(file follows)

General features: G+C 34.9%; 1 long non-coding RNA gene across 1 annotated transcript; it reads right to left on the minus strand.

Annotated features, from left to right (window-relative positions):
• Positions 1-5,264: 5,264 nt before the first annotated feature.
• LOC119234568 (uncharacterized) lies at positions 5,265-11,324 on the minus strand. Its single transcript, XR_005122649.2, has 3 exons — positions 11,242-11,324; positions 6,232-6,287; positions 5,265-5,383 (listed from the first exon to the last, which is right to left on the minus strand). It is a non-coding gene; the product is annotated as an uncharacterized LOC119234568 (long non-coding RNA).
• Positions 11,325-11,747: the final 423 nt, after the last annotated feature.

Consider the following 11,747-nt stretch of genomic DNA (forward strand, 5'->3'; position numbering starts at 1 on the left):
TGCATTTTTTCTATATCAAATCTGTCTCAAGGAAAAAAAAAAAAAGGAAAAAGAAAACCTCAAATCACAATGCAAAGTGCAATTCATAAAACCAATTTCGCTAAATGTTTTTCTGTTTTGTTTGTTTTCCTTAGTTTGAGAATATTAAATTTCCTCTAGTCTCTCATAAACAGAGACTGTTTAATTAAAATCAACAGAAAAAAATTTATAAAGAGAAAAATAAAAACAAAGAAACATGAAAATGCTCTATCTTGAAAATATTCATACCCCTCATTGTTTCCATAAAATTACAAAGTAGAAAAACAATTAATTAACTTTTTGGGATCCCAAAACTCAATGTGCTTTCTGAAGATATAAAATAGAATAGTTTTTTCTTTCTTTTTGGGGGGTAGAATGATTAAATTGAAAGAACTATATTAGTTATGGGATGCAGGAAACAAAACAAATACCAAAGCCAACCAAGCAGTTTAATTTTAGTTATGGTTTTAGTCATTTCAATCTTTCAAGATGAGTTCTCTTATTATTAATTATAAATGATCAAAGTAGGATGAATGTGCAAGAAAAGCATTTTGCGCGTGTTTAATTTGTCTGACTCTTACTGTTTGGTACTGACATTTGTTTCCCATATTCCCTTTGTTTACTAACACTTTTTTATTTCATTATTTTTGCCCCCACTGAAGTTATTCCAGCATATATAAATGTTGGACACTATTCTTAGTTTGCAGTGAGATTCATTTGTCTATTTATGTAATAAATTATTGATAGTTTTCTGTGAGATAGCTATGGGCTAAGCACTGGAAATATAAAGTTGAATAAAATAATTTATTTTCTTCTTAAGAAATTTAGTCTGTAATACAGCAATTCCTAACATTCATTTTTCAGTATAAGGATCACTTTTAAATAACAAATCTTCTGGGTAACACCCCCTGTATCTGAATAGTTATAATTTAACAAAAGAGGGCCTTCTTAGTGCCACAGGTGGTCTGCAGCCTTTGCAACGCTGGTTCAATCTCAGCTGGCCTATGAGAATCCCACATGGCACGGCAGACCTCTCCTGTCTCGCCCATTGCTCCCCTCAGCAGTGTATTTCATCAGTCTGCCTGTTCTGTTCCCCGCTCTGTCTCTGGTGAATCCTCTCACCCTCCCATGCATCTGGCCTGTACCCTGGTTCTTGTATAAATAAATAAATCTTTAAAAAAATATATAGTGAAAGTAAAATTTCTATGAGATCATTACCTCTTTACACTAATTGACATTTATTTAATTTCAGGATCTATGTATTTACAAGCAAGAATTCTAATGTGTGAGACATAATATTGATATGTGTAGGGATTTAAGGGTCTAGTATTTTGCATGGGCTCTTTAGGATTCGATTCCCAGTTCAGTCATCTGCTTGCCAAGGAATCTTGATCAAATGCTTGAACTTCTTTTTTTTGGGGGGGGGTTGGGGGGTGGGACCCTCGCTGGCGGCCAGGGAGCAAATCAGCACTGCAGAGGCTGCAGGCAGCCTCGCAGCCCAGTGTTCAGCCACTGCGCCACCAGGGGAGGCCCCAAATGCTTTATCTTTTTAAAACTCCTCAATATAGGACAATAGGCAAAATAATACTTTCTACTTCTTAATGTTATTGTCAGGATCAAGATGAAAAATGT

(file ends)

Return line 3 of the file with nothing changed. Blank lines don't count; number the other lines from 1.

• Positions 1-5,264: 5,264 nt before the first annotated feature.